Alaska appears to be quietly giving-up on a six-year old plan to fast track a natural gas pipeline through the Yukon, down to the lower 48 states.
When the Alaska Gasline Inducement Act was first introduced in 2007, it was sold as the state's best hope of getting a pipeline.
The Act gave TransCanada, the company behind the controversial Keystone XL Pipeline, a licence to start developing the project. It also gave the company up to $500 million dollars for planning work.
But the State budget proposed by Alaska governor, Sean Parnell, last week included a bombshell. It has no money pegged to the Alaska Gasline Inducement Act, and also zeros out the $4 million that funded the gas pipeline project office, shutting it down altogether.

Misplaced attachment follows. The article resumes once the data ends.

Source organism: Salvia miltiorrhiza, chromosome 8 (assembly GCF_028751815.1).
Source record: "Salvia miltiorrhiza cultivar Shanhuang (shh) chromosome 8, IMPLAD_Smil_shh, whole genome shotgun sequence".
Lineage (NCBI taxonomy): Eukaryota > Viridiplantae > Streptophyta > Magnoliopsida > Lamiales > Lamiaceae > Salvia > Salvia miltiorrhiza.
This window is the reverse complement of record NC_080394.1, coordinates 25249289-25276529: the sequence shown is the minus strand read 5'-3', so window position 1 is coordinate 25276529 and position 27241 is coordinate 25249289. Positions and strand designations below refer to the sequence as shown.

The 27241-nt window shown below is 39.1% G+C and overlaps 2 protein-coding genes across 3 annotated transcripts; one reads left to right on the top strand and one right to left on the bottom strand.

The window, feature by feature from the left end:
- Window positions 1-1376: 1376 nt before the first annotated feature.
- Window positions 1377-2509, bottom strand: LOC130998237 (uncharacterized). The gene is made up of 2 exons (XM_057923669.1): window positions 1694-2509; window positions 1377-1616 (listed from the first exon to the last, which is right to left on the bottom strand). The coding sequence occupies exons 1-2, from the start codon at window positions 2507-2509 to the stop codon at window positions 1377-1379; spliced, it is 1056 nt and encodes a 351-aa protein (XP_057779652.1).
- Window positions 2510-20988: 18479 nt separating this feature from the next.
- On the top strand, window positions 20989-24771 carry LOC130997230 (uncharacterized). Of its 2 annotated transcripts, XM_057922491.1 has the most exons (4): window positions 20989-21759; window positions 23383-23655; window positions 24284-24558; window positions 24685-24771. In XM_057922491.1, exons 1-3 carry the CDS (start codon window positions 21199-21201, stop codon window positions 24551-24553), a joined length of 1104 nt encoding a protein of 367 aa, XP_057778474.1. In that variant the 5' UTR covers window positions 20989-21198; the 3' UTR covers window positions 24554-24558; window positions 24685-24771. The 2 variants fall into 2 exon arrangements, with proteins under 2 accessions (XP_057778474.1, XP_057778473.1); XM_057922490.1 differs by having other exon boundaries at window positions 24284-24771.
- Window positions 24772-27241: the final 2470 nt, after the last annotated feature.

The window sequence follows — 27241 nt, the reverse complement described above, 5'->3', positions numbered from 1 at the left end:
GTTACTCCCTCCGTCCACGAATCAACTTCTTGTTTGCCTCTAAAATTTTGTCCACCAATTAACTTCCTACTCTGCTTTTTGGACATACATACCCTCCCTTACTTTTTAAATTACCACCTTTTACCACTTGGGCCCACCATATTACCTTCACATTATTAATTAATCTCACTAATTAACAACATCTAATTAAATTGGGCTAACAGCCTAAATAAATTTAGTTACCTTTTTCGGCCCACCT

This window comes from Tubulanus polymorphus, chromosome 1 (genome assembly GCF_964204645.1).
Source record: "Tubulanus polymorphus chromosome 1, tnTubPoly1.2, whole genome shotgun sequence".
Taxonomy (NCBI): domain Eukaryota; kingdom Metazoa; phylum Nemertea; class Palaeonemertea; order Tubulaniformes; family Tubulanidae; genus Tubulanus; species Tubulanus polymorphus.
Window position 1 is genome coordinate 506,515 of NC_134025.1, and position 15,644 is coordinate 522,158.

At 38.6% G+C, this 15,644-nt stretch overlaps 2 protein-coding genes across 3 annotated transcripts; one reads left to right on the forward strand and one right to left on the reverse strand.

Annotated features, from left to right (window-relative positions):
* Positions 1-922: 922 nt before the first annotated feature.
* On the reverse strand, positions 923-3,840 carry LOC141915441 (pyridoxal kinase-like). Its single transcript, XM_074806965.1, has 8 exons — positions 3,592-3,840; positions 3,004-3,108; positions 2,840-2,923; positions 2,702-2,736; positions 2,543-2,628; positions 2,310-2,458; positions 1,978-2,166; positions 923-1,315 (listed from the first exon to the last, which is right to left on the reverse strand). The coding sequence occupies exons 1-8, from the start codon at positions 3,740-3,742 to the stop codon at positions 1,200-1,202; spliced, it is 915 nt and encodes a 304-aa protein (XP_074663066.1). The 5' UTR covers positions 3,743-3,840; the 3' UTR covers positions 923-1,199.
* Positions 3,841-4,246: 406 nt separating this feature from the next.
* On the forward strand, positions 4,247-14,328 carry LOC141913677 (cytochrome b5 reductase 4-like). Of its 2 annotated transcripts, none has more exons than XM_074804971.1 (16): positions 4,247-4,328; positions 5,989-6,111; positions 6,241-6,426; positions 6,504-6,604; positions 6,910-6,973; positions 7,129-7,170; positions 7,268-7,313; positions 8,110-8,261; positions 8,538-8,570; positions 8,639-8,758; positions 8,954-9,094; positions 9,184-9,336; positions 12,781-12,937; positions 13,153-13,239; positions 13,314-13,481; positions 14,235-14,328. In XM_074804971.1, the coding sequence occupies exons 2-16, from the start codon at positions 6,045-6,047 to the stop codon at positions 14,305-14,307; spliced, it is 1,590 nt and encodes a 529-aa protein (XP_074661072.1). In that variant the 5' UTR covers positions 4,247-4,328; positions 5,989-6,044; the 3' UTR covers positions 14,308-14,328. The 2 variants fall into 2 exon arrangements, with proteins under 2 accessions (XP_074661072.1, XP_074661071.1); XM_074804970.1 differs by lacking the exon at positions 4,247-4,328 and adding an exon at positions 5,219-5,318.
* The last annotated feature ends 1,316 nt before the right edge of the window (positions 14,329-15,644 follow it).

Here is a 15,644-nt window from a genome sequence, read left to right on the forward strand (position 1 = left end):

Larry Persily is the federal pipeline coordinator in Anchorage, Alaska.
"People are getting cranky because it's been six years since [former governor Sarah] Palin said this is the path forward, and we may be closer to a pipeline, but people don’t see steel.”
For now, TransCanada doesn’t have a public position on the Parnell administration's desire to shift away from AGIA.
In an email, a spokesperson wrote that the company is continuing to work diligently with the Alaska North Slope Producers and the State to advance the Alaska liquefied natural gas project.